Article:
The third solution is to find another asset class whose risk is as loud as equities, thereby challenging its dominance. This is another approach we advocate and it's what we strive to do through our asset allocation. The good news is there are a number of investments in the world that will do this. For example, commodities are also very volatile but are not highly correlated to equities over long periods of time. As a result, commodity risk will push back equity risk. This is best illustrated through the following simple risk budgeting example:

(click to enlarge)

Figure 2: Dollar vs. Risk Budget, Equities and Commodities (June 2006 to Oct 2012)

We create a simple portfolio with a 60% dollar allocation to the S&P 500 but switch out bonds for a 40% allocation to DJ UBS Commodities Index (using ETF proxy DJP). The historical standard deviation of the portfolio over the last six years was 15%, of which commodities contributed 45%. Without making any comment about the returns (which have been similar over that period), we can say that these two asset classes are evenly matched from a risk perspective. We have indeed found another shouter, and one with some interesting and differentiated return characteristics, such as the potential to perform in an inflationary environment.

The only fly in this ointment is similar to the problem with applying financial leverage. Correlations are unstable and can change significantly during periods of stress. Our newly found loud friends may all start shouting for mercy at the same time, and that won't really help us.


To conclude, this analogy represents the conundrum most investors face today. Placing standard deviation central to our definition of risk, the traditional paradigm of stock and bond investing appears deeply flawed. It hides a large bet on equity risk which is in turn a bet on growth.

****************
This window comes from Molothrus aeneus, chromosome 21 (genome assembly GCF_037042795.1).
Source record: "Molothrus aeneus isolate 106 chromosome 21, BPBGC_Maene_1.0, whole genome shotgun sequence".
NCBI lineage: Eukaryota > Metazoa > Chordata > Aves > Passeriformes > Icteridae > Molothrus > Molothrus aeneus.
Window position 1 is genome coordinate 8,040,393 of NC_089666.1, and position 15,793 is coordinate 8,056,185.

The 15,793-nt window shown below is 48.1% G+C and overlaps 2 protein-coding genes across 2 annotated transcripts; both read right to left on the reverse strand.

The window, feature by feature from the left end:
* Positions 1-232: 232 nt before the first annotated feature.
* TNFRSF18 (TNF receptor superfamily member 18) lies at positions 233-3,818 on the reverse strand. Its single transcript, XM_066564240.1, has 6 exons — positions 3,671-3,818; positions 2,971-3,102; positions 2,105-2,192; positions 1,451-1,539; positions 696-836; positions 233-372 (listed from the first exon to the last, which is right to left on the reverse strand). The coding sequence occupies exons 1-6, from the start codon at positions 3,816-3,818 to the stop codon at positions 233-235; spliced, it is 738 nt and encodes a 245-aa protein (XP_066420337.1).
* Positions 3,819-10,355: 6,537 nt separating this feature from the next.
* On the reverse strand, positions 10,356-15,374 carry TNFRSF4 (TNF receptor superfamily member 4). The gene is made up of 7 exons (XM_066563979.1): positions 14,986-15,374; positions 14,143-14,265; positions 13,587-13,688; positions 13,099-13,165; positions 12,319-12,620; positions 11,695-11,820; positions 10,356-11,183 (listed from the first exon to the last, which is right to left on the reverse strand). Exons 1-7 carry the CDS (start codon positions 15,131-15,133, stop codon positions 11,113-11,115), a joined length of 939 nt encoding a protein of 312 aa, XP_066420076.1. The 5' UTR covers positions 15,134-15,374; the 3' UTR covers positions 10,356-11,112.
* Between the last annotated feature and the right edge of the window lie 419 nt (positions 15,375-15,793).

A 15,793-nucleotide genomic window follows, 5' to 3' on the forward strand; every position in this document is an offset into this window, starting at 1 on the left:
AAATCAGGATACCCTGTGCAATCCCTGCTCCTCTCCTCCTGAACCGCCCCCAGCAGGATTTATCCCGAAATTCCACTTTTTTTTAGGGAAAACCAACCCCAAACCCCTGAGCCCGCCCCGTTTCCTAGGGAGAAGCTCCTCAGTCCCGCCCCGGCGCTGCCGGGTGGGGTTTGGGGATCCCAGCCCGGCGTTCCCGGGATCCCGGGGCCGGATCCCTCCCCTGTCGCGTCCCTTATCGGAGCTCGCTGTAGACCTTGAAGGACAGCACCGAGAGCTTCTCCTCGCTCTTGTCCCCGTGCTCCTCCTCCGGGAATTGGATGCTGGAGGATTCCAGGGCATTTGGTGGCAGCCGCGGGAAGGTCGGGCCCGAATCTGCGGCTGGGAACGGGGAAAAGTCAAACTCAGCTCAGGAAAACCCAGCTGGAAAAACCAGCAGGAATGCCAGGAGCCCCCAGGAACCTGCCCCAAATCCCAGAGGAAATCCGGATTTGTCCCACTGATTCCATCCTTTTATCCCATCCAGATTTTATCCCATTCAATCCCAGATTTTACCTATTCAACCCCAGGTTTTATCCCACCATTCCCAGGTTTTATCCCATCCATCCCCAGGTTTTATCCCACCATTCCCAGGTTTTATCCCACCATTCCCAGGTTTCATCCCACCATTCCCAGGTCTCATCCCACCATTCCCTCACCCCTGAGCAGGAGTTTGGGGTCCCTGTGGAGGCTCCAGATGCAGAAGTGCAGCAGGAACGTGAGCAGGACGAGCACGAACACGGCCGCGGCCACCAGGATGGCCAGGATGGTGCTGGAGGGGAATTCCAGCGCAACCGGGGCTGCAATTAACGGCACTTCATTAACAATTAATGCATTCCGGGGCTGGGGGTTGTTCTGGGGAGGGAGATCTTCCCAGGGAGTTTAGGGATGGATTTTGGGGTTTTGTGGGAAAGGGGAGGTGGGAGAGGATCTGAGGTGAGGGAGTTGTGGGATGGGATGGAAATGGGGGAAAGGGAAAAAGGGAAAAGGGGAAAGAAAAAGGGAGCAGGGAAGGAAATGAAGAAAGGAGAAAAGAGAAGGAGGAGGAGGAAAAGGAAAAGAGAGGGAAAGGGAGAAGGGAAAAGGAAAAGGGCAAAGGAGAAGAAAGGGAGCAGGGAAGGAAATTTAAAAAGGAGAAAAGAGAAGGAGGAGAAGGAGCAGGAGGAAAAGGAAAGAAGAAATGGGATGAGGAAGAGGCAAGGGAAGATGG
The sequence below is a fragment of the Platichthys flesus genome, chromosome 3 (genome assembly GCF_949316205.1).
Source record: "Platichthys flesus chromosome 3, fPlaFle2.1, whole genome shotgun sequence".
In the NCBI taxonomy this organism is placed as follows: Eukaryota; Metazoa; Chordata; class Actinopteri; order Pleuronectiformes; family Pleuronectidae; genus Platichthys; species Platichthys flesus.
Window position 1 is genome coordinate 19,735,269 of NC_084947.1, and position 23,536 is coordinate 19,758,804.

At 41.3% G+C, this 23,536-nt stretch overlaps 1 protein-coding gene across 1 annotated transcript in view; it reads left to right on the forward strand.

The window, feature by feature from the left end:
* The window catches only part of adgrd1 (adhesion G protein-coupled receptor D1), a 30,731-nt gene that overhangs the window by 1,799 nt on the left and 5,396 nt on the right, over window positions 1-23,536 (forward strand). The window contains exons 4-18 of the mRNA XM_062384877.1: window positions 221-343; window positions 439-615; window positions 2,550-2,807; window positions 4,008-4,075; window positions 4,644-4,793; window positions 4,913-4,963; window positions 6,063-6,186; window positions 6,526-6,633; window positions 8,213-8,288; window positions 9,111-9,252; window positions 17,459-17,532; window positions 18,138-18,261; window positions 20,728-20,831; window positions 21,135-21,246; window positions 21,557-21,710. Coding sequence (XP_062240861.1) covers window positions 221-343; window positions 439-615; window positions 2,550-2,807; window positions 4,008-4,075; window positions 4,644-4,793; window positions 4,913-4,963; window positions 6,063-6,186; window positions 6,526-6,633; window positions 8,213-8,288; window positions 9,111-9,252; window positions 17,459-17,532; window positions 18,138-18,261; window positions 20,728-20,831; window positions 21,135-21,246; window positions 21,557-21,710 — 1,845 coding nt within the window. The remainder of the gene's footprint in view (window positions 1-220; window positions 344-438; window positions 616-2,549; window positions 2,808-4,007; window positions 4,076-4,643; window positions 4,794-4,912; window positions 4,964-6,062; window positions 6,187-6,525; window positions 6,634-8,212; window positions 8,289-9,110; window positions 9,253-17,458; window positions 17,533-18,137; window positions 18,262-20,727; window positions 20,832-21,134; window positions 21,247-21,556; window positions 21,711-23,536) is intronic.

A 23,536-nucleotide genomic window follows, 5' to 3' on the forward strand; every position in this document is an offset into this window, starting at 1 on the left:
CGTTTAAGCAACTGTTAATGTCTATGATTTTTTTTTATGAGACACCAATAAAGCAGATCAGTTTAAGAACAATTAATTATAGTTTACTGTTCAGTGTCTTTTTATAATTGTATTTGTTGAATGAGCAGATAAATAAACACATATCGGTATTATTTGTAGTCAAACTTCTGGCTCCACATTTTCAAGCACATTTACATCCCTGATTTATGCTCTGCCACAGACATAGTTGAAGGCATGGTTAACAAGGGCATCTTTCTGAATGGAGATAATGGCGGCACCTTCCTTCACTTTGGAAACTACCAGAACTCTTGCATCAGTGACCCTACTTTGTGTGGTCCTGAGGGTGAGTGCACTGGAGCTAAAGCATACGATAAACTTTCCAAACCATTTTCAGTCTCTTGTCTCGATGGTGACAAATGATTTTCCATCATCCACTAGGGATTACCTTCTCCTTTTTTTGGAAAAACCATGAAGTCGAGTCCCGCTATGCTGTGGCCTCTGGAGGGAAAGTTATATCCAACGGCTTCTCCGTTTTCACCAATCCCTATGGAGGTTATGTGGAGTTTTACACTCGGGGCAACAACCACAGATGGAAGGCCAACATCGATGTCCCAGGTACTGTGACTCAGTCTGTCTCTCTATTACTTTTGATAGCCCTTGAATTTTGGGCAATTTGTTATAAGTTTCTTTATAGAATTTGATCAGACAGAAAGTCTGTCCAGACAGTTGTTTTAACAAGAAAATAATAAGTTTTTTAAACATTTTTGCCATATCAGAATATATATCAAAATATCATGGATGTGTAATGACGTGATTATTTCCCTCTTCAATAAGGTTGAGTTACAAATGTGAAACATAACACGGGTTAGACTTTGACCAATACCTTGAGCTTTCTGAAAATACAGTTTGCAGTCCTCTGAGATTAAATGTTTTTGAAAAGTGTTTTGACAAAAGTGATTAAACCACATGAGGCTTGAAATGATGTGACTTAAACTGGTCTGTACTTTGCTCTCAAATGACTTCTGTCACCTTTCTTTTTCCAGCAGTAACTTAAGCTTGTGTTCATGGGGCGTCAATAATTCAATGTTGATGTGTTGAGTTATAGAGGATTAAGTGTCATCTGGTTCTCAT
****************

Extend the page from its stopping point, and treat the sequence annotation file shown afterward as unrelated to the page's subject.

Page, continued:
We would never make the statement that "leverage equals risk". This is simply not the case and when used prudently leverage can actually meaningfully reduce risk. However, we are not keen on giving any of our quietly spoken asset class friends a microphone. They may turn out to have the voice of an angel (as illustrated in Figure 1). However, it carries the left tail risk of them using the microphone to shout obscenities, resulting in the levered loss scenario.

Our favored direct solution is sedation; release the long only constraint and allow managers to short stocks too. Not only will this reduce equities' contribution to risk, it also reduces overall risk and allows investors many more years to harvest the important equity risk premium.

Our favored indirect solution is to find other investments with equally strong personalities. We used the example of commodities, but managed futures and publicly traded real estate are two others that jump to mind. This solution also has one very attractive characteristic that our analogy does not take into account. In finance, two hysterical asset classes can actually sum to a more rational whole. If the asset classes are uncorrelated, they actually sedate each other! Don't try this at home though, it has been proven to be a highly unsuccessful strategy in marriage (much better to be the bond to your partner's equity).

[1] Using HFRI Equity Hedge Index as a benchmark, it was down -26.6% in 2008 (source HFR, when global equity markets were down in the range of -40% to -50% depending on the region.

Disclosure: I have no positions in any stocks mentioned, and no plans to initiate any positions within the next 72 hours. I wrote this article myself, and it expresses my own opinions. I am not receiving compensation for it. I have no business relationship with any company whose stock is mentioned in this article.

See also Next UNG Target $30, If Regulatory And Technical Hurdles Are Cleared. on

The views and opinions expressed herein are the views and opinions of the author and do not necessarily reflect those of The NASDAQ OMX Group, Inc.

This article appears in: Investing , Stocks

Referenced Stocks:



More from SeekingAlpha:

Related Videos



Most Active by Volume

  • $16.15 ▲ 0.12%
  • $58.94 ▼ 1.31%
  • $26.56 ▲ 1.68%
  • $86.20 ▲ 0.02%
  • $23.21 ▲ 0.78%
  • $23.91 ▲ 6.36%
  • $4.289 ▲ 4.36%
  • $40.01 ▼ 0.97%
As of 4/17/2014, 04:07 PM